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Service Investments

Capital Investments

In 2015 Metro spent $600 million on service operations. By 2040, an additional $460 million annually (in 2015 dollars), would enable Metro to implement the METRO CONNECTS service improvements, bringing frequent service to within a half mile of 70 percent of the county’s population and expanding flexible transit options.

METRO CONNECTS would require a substantial expansion of capital investments to create optimal transit travel conditions to keep buses moving and on time. Significant investments would also be necessary in passenger facilities to support the new service network. Metro would also invest in technology and supporting infrastructure to create the enhanced customer experience we envision. These capital investments would support the productivity gains associated with the METRO CONNECTS network. Without these investments, service would be slower, our operating costs would be higher for the same level of service, transit would be less productive, and it would be more difficult to meet regional mode share and ridership goals.

Currently, Metro’s primary sources of revenue are sales tax, fares, property tax, and federal and state grants. Forecasted growth in existing revenue streams of taxes, fares, grants, and other service partnership funding would cover some of the proposed METRO CONNECTS service investments. To fund the remaining investment, King County would look to additional federal, state, and local funding options and partnerships. State of good repair Metro’s first commitment is to support the existing system by keeping current assets (bus bases, maintenance facilities, revenue and non-revenue vehicles, trolley wire, substations, etc.) in good working condition. We will continue to plan for required maintenance on the existing system as part of our biennial budgeting process. As we have done in the past, Metro will look for federal, state, regional and grant funds to ensure we can meet our obligation to maintain and repair existing assets. The cost for maintaining current assets is not shown in Figure 27. As METRO CONNECTS adds to current capital facilities and infrastructure, Metro’s maintenance and repair costs are projected to increase. Those costs are shown as “State of Good Repair (New)“ in Figure 27.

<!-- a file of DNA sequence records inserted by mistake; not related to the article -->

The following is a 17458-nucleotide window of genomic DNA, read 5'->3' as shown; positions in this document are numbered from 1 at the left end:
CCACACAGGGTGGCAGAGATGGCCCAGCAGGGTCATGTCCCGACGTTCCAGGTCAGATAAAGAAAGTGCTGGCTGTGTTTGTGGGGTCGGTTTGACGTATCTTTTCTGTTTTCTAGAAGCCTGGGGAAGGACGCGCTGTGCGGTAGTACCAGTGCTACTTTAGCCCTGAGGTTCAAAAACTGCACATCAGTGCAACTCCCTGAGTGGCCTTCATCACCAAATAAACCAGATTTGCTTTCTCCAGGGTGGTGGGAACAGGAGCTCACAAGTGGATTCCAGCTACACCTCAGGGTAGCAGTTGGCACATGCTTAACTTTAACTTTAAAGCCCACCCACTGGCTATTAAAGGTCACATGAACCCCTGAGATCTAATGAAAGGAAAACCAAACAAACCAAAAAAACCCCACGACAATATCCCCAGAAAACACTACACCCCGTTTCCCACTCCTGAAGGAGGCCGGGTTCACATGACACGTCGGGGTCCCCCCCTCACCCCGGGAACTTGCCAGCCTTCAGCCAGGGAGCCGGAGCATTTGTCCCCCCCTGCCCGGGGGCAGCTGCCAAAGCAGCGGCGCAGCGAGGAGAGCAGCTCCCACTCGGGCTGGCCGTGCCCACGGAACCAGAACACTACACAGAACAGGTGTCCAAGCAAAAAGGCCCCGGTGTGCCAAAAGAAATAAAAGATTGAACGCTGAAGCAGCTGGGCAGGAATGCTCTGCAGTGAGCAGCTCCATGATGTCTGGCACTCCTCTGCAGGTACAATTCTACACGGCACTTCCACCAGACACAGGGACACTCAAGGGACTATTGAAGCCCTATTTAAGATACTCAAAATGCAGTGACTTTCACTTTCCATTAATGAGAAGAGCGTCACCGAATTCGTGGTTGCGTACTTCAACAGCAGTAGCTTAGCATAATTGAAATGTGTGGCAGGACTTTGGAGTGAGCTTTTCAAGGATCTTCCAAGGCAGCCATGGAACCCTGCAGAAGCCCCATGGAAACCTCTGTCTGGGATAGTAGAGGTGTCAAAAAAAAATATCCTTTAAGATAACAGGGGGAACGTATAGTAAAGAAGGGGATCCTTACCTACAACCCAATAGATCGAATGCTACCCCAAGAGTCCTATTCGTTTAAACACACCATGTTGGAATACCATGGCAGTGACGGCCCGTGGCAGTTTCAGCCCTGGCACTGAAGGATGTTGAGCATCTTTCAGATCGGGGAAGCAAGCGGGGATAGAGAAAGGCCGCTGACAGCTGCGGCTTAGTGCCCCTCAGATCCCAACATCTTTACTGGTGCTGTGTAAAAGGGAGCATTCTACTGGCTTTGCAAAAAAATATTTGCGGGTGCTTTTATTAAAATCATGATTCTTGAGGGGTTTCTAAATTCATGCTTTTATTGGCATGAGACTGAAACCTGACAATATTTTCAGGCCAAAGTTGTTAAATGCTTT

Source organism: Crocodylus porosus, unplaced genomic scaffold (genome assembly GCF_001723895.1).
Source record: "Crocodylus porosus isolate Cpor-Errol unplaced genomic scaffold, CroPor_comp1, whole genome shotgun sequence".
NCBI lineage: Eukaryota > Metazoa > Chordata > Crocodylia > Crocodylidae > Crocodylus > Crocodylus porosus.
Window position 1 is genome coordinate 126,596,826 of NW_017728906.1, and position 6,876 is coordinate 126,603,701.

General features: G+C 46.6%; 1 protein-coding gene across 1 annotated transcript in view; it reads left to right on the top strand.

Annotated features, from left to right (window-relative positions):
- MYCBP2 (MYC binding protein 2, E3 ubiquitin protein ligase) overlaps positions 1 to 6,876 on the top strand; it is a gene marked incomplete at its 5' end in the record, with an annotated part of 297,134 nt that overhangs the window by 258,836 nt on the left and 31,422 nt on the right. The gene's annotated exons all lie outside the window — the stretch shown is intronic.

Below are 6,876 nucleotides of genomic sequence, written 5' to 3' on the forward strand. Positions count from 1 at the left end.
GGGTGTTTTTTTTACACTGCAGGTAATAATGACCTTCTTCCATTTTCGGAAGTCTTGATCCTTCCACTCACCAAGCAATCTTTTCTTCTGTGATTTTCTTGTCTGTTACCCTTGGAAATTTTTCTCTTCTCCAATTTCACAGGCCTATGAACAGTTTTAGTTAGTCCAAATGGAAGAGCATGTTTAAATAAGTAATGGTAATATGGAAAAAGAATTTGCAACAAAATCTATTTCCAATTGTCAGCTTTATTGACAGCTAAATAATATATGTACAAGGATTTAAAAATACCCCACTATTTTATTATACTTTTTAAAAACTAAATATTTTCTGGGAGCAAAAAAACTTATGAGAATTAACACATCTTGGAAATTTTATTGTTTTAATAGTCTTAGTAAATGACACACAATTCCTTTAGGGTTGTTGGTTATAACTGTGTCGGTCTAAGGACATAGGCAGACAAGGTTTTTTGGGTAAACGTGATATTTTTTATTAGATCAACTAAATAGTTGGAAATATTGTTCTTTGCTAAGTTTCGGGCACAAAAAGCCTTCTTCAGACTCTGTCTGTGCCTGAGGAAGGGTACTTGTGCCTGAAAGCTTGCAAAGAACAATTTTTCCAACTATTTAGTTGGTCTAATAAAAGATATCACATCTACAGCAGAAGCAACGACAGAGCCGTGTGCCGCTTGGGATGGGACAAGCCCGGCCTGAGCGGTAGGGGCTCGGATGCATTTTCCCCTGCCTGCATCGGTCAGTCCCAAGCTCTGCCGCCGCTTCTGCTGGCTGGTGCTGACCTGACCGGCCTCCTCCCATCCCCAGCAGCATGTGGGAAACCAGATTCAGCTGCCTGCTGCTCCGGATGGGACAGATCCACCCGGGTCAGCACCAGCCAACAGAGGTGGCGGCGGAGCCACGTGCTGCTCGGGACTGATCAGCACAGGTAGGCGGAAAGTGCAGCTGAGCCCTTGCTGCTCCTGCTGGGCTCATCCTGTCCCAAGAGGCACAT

We estimate that between 2017 and 2040, Metro would need to invest approximately $11 billion in year-of-expenditure dollars on capital projects. Figure 27 illustrates how the additional capital investments would be distributed among the major capital elements. As with the service investments, and as shown in Figure 26, forecasted growth in existing revenue streams of taxes, fares, grants, and other funding would cover some of the proposed METRO CONNECTS capital investments. To fund the remaining investment, King County would look to additional federal, state, and local funding options and rely on partnerships with jurisdictions within the county.

Fig. 27: Incremental Capital Investments 2018–2040

11% New Fleet 1% State of Good Repair (New)

Speed and Reliability 33% Corridor Improvement

4% Technology

Passenger Facilities

4% New Layover 3% Other Facilities 6% New Bases 6% Transit Centers 9% Stops and Stations

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ATTAINING THE VISION – SERVICE AND CAPITAL INVESTMENTS

Access to Transit

12% Major Regional Projects

5% Non-Motorized Access 6% Park-and-Rides

Critical Service Supports

Profile for King County Metro Transit

METRO CONNECTS Long-Range Plan  

King County Metro Transit’s vision for bringing you more service, more choices, and one easy-to-use system over the next 25 years.

METRO CONNECTS Long-Range Plan  

King County Metro Transit’s vision for bringing you more service, more choices, and one easy-to-use system over the next 25 years.